Biology & Philosophy

, 33:11 | Cite as

Why a convincing argument for causalism cannot entirely eschew population-level properties: discussion of Otsuka

  • Brian McLoone


Causalism is the thesis that natural selection can cause evolution. A standard argument for causalism involves showing that a hypothetical intervention on some population-level property that is identified with natural selection (e.g., variation in fitness) will result in evolution. In a pair of articles, one of which recently appeared in the pages of this journal, Jun Otsuka has put forward a quite different argument for causalism. Otsuka attempts to show that natural selection can cause evolution by considering a hypothetical intervention on an individual-level property. Specifically, Otsuka identifies natural selection with the causal relationship between a trait and fitness, claims an intervention on the strength of this relationship can cause evolution, then concludes that natural selection can cause evolution. Below I describe why Otsuka’s argument for causalism is unconvincing. Central to my criticism is that Otsuka’s argument works only if one adopts an indefensible account of natural selection, according to which natural selection can occur in the absence of trait or fitness variation. I go on to explain why any attempt to demonstrate the truth of causalism via a hypothetical intervention on an individual-level property would appear to require one to adopt an account of natural selection that is inadequate for the same reason. This in turn means the plausibility of causalism does indeed depend on the plausibility of the claim that population-level properties, which supervene on the properties of the individuals in the population, can be causally efficacious.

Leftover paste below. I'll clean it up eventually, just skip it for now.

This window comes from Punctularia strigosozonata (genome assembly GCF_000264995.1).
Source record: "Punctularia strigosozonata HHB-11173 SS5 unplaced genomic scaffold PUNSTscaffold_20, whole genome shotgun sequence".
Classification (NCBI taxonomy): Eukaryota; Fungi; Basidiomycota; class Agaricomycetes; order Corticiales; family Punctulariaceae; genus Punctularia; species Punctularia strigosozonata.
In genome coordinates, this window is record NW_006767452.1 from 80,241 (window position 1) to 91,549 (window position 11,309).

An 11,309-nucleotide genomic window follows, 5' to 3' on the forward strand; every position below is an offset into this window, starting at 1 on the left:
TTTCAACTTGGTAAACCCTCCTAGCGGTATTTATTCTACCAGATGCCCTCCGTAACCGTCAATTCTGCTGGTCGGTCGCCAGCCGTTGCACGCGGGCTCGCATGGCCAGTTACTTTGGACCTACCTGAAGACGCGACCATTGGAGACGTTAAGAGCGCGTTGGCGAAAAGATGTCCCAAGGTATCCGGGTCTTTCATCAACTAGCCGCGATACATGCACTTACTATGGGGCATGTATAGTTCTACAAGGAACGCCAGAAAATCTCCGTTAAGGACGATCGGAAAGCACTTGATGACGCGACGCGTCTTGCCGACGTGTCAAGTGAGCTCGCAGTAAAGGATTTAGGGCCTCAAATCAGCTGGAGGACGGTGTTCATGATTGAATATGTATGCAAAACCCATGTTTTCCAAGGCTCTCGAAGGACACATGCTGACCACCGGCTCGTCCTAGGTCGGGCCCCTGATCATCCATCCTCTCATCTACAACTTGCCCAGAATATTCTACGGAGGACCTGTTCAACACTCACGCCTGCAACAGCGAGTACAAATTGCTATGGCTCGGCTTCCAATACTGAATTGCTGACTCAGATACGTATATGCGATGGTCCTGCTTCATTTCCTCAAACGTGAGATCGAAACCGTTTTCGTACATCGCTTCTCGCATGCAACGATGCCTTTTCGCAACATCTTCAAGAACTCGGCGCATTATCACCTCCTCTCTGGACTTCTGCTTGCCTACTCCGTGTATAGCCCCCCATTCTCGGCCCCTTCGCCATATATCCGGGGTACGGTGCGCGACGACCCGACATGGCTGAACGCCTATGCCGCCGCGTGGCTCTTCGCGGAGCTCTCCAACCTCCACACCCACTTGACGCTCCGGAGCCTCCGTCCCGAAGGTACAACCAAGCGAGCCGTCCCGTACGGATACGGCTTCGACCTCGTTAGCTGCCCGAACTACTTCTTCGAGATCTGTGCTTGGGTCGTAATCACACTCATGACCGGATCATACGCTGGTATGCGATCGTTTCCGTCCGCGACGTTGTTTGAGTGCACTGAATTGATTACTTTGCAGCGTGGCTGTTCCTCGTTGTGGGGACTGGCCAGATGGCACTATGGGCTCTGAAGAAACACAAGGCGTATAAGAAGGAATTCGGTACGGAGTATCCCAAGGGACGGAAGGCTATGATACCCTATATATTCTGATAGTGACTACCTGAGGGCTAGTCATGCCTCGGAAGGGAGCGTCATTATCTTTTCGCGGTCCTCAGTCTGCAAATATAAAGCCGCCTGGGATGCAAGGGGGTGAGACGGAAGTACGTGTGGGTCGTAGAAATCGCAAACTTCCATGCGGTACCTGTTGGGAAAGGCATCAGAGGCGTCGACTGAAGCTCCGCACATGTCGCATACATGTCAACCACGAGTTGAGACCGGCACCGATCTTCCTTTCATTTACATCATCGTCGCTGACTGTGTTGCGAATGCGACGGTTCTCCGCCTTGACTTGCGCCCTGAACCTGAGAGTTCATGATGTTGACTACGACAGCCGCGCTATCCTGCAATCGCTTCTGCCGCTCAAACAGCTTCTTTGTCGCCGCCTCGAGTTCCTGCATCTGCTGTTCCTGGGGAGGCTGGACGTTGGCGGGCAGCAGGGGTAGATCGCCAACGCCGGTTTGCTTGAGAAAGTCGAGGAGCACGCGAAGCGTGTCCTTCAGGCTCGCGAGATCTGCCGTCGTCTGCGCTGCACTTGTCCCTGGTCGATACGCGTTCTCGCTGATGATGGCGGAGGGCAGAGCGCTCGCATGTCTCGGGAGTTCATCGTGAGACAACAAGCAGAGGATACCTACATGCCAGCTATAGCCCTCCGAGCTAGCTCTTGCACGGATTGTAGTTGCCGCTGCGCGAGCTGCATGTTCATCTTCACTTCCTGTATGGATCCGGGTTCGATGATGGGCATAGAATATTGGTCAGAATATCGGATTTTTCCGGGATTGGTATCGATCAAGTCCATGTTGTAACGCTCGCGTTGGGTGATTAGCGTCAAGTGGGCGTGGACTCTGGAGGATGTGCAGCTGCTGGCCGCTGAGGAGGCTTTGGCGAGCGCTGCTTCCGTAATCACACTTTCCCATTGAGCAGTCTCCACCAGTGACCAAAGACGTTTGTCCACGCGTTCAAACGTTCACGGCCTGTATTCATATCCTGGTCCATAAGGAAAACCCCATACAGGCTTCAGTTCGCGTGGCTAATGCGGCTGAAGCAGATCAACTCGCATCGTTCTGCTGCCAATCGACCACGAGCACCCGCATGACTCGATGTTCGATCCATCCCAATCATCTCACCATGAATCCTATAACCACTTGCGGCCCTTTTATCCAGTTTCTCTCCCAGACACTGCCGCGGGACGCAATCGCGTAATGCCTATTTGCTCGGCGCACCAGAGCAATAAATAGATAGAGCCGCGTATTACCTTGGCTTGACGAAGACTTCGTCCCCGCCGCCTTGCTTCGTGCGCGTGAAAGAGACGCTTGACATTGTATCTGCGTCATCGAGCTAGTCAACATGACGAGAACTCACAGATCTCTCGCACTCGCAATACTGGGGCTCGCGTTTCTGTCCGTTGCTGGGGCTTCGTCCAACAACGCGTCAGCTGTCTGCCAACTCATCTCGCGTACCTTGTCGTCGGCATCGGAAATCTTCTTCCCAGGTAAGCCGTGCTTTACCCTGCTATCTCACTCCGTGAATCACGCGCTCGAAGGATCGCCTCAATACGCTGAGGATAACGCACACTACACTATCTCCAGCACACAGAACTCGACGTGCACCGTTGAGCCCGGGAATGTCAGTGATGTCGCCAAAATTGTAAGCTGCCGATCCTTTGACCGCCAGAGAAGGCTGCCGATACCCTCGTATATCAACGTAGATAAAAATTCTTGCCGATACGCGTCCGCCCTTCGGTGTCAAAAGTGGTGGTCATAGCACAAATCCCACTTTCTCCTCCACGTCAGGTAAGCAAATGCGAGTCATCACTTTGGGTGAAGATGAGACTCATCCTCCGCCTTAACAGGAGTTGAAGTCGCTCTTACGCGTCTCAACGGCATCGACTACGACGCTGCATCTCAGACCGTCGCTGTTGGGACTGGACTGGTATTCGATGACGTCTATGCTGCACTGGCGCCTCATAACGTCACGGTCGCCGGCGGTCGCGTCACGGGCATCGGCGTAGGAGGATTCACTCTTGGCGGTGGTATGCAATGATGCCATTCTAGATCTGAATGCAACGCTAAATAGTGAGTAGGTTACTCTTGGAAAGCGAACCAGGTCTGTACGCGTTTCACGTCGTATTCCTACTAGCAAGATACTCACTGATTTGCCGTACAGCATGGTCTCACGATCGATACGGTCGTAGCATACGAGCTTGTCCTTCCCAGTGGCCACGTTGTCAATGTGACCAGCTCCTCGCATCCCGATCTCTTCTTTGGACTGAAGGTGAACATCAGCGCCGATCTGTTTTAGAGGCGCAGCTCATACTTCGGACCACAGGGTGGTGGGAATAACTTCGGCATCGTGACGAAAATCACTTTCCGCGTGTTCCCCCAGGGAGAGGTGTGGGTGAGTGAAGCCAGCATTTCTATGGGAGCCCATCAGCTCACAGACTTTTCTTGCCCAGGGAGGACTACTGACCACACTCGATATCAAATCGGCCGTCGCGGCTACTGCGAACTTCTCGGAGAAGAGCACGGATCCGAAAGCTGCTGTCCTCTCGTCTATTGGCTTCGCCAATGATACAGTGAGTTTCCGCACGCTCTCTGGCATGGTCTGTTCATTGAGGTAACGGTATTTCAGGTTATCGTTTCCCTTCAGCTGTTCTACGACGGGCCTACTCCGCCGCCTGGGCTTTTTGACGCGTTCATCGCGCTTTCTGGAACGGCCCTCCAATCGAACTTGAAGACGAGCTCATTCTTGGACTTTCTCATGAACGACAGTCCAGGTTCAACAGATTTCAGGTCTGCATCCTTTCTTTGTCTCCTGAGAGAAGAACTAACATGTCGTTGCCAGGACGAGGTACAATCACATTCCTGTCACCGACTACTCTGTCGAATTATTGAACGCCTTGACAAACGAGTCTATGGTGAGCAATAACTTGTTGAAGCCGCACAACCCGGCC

Causalism Statisticalism Jun Otsuka Natural selection Trait and fitness variation Individual-level and population-level properties Supervenience and causation Theoretical terms 



I would like to thank Robert Brandon, Bruce Glymour, Jun Otsuka, Elliott Sober, and two anonymous referees for providing helpful comments on earlier versions of this manuscript.


  1. Brandon RN (1990) Adaptation and environment. Princeton University Press, PrincetonGoogle Scholar
  2. Darwin C (1859) The origin of species. Cambridge University Press, Cambridge, p 1964Google Scholar
  3. Endler JA (1986) Natural selection in the wild. Princeton University Press, PrincetonGoogle Scholar
  4. Fisher RA (1930) The genetical theory of natural selection. Oxford University Press, OxfordCrossRefGoogle Scholar
  5. Forber P, Reisman K (2007) Can there be stochastic evolutionary causes? Philos Sci 74:616–627CrossRefGoogle Scholar
  6. Gayon J (1998) Darwinism’s struggle for survival: heredity and the hypothesis of natural selection. Cambridge University Press, CambridgeGoogle Scholar
  7. Glymour B (2006) Wayward modeling: population genetics and natural selection. Philos Sci 73:369–389CrossRefGoogle Scholar
  8. Godfrey-Smith P (2007) Conditions for evolution by natural selection. J Philos 104:489–516CrossRefGoogle Scholar
  9. Godfrey-Smith P (2009) Darwinian populations and natural selection. Oxford University Press, OxfordCrossRefGoogle Scholar